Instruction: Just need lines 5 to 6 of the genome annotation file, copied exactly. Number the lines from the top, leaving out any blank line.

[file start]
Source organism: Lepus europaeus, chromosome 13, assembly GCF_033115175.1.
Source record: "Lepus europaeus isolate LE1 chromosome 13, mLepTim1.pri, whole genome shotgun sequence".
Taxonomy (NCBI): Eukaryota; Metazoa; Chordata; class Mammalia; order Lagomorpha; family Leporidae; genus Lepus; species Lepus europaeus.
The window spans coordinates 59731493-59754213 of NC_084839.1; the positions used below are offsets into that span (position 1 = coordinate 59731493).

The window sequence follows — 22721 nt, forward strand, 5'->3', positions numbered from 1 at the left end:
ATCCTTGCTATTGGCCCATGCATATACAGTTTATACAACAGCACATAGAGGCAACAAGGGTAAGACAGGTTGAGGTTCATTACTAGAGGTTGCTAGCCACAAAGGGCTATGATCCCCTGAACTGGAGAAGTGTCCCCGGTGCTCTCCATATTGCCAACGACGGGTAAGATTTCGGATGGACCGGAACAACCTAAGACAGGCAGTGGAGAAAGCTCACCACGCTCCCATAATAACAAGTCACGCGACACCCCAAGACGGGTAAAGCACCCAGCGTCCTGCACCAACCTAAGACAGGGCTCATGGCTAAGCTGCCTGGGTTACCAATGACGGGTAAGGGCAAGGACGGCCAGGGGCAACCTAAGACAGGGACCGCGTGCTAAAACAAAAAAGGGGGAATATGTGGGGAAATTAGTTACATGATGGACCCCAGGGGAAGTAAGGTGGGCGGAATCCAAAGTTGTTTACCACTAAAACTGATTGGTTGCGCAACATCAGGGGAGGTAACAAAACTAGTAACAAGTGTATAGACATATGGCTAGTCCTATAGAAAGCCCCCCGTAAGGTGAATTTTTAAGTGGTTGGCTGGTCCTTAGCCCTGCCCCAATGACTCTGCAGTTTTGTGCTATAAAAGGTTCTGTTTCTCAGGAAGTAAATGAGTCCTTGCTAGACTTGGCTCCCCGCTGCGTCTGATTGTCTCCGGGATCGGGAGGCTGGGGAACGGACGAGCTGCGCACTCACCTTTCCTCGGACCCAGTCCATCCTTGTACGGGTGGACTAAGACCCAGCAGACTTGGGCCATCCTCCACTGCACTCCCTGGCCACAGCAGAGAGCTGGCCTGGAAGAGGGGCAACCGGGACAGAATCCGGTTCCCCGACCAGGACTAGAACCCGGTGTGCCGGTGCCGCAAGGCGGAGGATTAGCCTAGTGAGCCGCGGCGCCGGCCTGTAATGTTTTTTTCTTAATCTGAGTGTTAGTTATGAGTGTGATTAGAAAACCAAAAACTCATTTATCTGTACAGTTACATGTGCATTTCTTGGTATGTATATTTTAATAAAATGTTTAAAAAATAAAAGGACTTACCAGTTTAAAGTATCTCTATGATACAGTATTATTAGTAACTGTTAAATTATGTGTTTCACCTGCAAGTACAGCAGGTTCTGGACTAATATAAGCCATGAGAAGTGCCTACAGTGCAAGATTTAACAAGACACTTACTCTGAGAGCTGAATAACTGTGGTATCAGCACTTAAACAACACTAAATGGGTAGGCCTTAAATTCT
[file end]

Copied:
The window sequence follows — 22721 nt, forward strand, 5'->3', positions numbered from 1 at the left end:
ATCCTTGCTATTGGCCCATGCATATACAGTTTATACAACAGCACATAGAGGCAACAAGGGTAAGACAGGTTGAGGTTCATTACTAGAGGTTGCTAGCCACAAAGGGCTATGATCCCCTGAACTGGAGAAGTGTCCCCGGTGCTCTCCATATTGCCAACGACGGGTAAGATTTCGGATGGACCGGAACAACCTAAGACAGGCAGTGGAGAAAGCTCACCACGCTCCCATAATAACAAGTCACGCGACACCCCAAGACGGGTAAAGCACCCAGCGTCCTGCACCAACCTAAGACAGGGCTCATGGCTAAGCTGCCTGGGTTACCAATGACGGGTAAGGGCAAGGACGGCCAGGGGCAACCTAAGACAGGGACCGCGTGCTAAAACAAAAAAGGGGGAATATGTGGGGAAATTAGTTACATGATGGACCCCAGGGGAAGTAAGGTGGGCGGAATCCAAAGTTGTTTACCACTAAAACTGATTGGTTGCGCAACATCAGGGGAGGTAACAAAACTAGTAACAAGTGTATAGACATATGGCTAGTCCTATAGAAAGCCCCCCGTAAGGTGAATTTTTAAGTGGTTGGCTGGTCCTTAGCCCTGCCCCAATGACTCTGCAGTTTTGTGCTATAAAAGGTTCTGTTTCTCAGGAAGTAAATGAGTCCTTGCTAGACTTGGCTCCCCGCTGCGTCTGATTGTCTCCGGGATCGGGAGGCTGGGGAACGGACGAGCTGCGCACTCACCTTTCCTCGGACCCAGTCCATCCTTGTACGGGTGGACTAAGACCCAGCAGACTTGGGCCATCCTCCACTGCACTCCCTGGCCACAGCAGAGAGCTGGCCTGGAAGAGGGGCAACCGGGACAGAATCCGGTTCCCCGACCAGGACTAGAACCCGGTGTGCCGGTGCCGCAAGGCGGAGGATTAGCCTAGTGAGCCGCGGCGCCGGCCTGTAATGTTTTTTTCTTAATCTGAGTGTTAGTTATGAGTGTGATTAGAAAACCAAAAACTCATTTATCTGTACAGTTACATGTGCATTTCTTGGTATGTATATTTTAATAAAATGTTTAAAAAATAAAAGGACTTACCAGTTTAAAGTATCTCTATGATACAGTATTATTAGTAACTGTTAAATTATGTGTTTCACCTGCAAGTACAGCAGGTTCTGGACTAATATAAGCCATGAGAAGTGCCTACAGTGCAAGATTTAACAAGACACTTACTCTGAGAGCTGAATAACTGTGGTATCAGCACTTAAACAACACTAAATGGGTAGGCCTTAAATTCT